I. Process at Occupy Wall Street
A. The Spokes Council
II. Legalism and the Public Sphere
III. Explanations for Legalism at Occupy Wall Street
A. Heterogeneity of Occupy Wall Street
B. Shared Culture of Occupy Wall Street
C. Rejection of Representative Decision-Making in
Occupy Wall Street
In the fall of 2011, I spent several months at Occupy Wall Street as an observer, a participant in both the nightly General Assemblies and the Spokes Council, and as an active member of the Occupy Wall Street Activist Legal Working Group. I was also part of the legal team that worked on drafting a brief about the status of Zuccotti Park as a public forum. My reflections in this Essay are based on my personal experience with Occupy Wall Street, and the purpose of this Essay is to examine the peculiar relationship between legalism, the public sphere, and devolution of power that I witnessed there. The implications are larger and relate more generally to consensus organizing and legalism. This is not intended to be an exhaustive study of Occupy Wall Street, but rather an Essay about the culture that I experienced, and so the bulk of the stories and descriptions come from my own experience.
What interests me is how legalistic, bureaucratic, and process-focused the governance system at Occupy Wall Street became over time. Anyone who spent much time at the park and at the almost nightly meetings of the "Spokes Council" (the body which became responsible for project funds), would be struck by how much time the Spokes Council spent on fairly arcane points of process, and how little time they spent on substantive discussions. (1) For example, after a discussion about the amount of money available for bail for people arrested during protests, there was a lengthy disagreement not about the bail cap, but about whether or not to reopen the discussion about the bail cap. The decision-making body debated the appropriate process to use in determining whether or not to open the debate, with the group responsible for running the meeting repeating the rules of discussion several times, and hewing closely to those rules when they came to what they perceived to be the best interpretation. (2) It was the kind of debate one would imagine in a court, with many references to precedent; this type of discourse is not what one imagines as the grammar of a protest movement. Yet rules and process were discussed hundreds of times in this way, when there were other possible debates to be had--about strategy, for instance, or ethical debates about the scope of protest.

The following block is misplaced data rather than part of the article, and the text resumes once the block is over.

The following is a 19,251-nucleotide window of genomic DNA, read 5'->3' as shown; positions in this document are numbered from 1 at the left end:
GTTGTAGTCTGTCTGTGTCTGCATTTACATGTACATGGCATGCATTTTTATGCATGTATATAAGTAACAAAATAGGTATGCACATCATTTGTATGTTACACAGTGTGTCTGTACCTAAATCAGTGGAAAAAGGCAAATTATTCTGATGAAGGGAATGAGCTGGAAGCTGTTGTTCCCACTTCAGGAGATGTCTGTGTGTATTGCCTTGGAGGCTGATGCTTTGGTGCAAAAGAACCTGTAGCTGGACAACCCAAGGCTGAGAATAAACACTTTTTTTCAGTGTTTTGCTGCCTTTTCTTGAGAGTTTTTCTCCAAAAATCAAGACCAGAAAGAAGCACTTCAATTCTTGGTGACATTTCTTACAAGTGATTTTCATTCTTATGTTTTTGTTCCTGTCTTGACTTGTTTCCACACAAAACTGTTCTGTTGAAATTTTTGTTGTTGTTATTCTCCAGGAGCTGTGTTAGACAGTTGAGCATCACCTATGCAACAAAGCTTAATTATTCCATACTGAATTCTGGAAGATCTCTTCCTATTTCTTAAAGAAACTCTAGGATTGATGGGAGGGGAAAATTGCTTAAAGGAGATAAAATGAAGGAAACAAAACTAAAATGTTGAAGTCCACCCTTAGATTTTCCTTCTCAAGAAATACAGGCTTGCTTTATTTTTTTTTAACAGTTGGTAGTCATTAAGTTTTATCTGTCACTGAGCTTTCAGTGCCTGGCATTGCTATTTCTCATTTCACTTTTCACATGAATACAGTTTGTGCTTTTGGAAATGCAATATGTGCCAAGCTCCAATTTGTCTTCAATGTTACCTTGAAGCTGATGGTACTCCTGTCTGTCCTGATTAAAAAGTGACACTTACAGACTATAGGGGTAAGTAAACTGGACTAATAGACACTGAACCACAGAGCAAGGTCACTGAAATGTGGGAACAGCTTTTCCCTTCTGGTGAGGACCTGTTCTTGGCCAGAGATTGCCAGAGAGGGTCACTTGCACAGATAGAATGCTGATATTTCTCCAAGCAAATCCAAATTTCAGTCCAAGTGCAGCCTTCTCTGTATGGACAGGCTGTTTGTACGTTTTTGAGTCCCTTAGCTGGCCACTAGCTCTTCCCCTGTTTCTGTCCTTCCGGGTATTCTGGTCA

I use the frame of legalism to explore what I witnessed. The term "legalism" refers to a cultural commitment to following rules, and an association between morality and rule-following. (3) In a legalistic culture, the laws are more important than the reasons for the laws, and rule-following is a greater virtue than being good. At its peak--September 2011 through November 2011--Occupy Wall Street was curious because it was simultaneously legalistic and anti-legalistic. Many of the Occupy Wall Street protesters were committed to unmasking ideologies, including the ideology related to the "legality" of certain practices, and some openly promoted civil disobedience against the rules of the state. At the same time, the internal culture of Occupy Wall Street was a highly legalistic organizing culture, with a highly rigid and quasi-totemic "process" which was frequently referred to and discussed. The rules of expression and rules of decision in the two primary decision-making bodies of Occupy Wall Street, the General Assembly and the Spokes Council (whose processes I describe in the bulk of this Essay), became the common grammar of the movement. Meeting discussions tended to direct themselves to a discussion of rules and rule-following. And morality was implicitly invoked--failure to follow the Occupy Wall Street "process" was sometimes seen as a violation of the community norms, not merely a technical failure. …